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Stay Sharp During Tough Times

I haven't opened my bank statements since september, my favorite haunts are going out of business and budgets have tightened to the point where last night the Tooth Fairy gave my six-year-old only a single dollar. These are uncertain times. Still, I find myself continuing to learn and sharpen my skills within our data profession. I have been doing several new activities since last year, and several things have had a very positive professional impact in terms of skills and opportunities. With this in mind, I asked the Design Challengers to list at least one activity they have been doing to survive the rough waters and keep growing within our data profession.

Riding the Waves

I found the responses to this challenge both motivating and enlightening. There are four categories these responses fit within.

1. Take advantage of free (or almost free) learning. I set up Google Alerts, a free service that searches the Web every day for requested keywords and emails me a list of links containing these keywords. I request keywords such as "unstructured data" and "data modeling," and every day I try to read several blog postings or articles. Data modeler Craig Boyd has been doing a lot of self-study. "I have worked out a deal with my boss where I can take an hour here and there during slower times and read a chapter or two from a data modeling book." Carol Lehn, data architect, has been attending Web seminars and participating in dm-discuss, a Yahoo! discussion group for data professionals. She also explores features that she hasn't used before in her data modeling tool. Assistant manager Richard Price has been taking leadership training classes and broadening his technical experience by learning XSL. Senior database architect Wade Baskin has been reading books; favorite recent titles include XML for Data Architects by James Bean, Business Metadata by Bill Inmon, Bonnie O'Neil and Lowell Fryman, my own Data Modeler's Workbench and FruITion by Chris Potts. 2. Rekindle past working relationships. These last few months I have reached out to and been contacted by colleagues from the past. The more contacts we have, the more opportunities present themselves. Both Stan Taylor and senior database administrator Matt DeWitt stress the importance of networking. Matt says, "One of the best ways to survive as a DBA of any variety these days is to know other DBAs. Over the years, I have collected a small group of DBA friends and other IT wizards who all have strengths in different areas. Not only is it an excellent support and networking system, but it allows us to share ideas." 

3. Volunteer. Sharing your knowledge and helping user groups are great ways to give back to the community and keep your skills sharp. Eve Halberg, senior systems analyst, has volunteered to lead lunch-and-learns on an industry data model. Business analysis consultant and trainer Norman Daoust has created and published a list of analysis data types for use by business analysts. They're available at no charge to the data profession at www.daoustassociates.com/res-analysisdatatypes.htm. Jeff Lawyer, senior data architect, has volunteered for several activities including serving on the board of his local DAMA chapter. Jeff shares, "Although these activities may take away from some of my free time, I find them engagingly challenging and extremely rewarding."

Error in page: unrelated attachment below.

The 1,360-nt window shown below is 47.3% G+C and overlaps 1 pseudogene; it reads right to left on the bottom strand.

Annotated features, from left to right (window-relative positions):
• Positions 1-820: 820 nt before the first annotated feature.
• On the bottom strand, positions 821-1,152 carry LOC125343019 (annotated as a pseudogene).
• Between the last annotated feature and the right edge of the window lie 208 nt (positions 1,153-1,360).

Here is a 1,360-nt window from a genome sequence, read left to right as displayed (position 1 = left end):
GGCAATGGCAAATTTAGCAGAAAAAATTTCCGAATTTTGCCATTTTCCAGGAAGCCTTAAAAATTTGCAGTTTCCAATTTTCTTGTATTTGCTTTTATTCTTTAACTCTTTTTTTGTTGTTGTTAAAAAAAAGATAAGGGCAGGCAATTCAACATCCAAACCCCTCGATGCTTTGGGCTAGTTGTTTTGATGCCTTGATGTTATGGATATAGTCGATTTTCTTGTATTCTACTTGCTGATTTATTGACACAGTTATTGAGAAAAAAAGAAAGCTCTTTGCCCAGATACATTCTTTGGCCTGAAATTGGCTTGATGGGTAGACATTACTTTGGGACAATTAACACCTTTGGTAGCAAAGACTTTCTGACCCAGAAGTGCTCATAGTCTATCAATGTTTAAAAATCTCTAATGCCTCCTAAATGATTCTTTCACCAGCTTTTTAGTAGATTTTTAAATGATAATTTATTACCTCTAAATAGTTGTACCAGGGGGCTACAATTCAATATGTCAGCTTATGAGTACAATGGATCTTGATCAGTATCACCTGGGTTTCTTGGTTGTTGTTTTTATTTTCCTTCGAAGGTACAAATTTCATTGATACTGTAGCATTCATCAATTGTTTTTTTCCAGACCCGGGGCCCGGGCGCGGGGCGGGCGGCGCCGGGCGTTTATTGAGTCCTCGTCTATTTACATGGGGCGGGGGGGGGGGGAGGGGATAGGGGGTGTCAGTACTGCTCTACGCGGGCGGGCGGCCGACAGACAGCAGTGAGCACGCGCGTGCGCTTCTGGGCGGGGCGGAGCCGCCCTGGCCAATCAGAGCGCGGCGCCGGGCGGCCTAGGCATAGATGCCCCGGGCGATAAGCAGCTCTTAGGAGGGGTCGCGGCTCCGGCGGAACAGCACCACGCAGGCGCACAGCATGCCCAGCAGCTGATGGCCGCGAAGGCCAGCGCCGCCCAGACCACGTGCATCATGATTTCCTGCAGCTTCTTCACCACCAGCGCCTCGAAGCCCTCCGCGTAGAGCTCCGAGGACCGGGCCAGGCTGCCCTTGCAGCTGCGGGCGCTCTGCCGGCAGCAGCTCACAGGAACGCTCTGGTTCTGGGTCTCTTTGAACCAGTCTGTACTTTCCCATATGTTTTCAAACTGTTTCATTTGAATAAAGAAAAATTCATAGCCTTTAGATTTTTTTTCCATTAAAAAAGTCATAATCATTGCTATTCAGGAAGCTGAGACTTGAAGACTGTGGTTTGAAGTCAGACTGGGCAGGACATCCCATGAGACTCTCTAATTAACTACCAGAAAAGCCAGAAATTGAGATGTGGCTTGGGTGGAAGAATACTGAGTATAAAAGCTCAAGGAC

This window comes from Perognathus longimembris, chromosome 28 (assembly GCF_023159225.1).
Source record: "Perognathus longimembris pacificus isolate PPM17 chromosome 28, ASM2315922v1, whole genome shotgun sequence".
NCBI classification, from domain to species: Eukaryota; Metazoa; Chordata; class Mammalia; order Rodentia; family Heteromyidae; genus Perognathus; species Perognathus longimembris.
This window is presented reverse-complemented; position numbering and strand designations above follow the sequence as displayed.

4. Align skill sets toward saving companies money. Data architect/modeler Louis Consalvo has been picking up additional skills such as project management. "I've noticed that companies are doing more with less, and they are not looking for just a data modeler/architect. They want a person to be multidimensional, to be able to wear more hats than just the data side." Bob Schork, AVP, says, "One thing that I am promoting is the reuse of data model entities in order to save money. I also enforce all definitions in new data models that are submitted. This will make consolidation easier in the future." Murali Vishnuvajhala, solutions architect, says, "I find myself learning more about the business side of things than the technology. As an independent consultant, I have to provide my client more financial business knowledge along with technology. These days, clients are looking for an 'all-arounder' to cut costs wherever they can." If the world impacts our profession, we can think about what we love about our career and find other opportunities that give us the same thrill. For example, one of the things I love about data modeling is the detective work in learning how all things are really connected. Recently, I have started learning about electricity and installed several lighting fixtures in our house. I see the wires as relationship lines and the fixtures as entities, and once again I am enjoying the role of detective.

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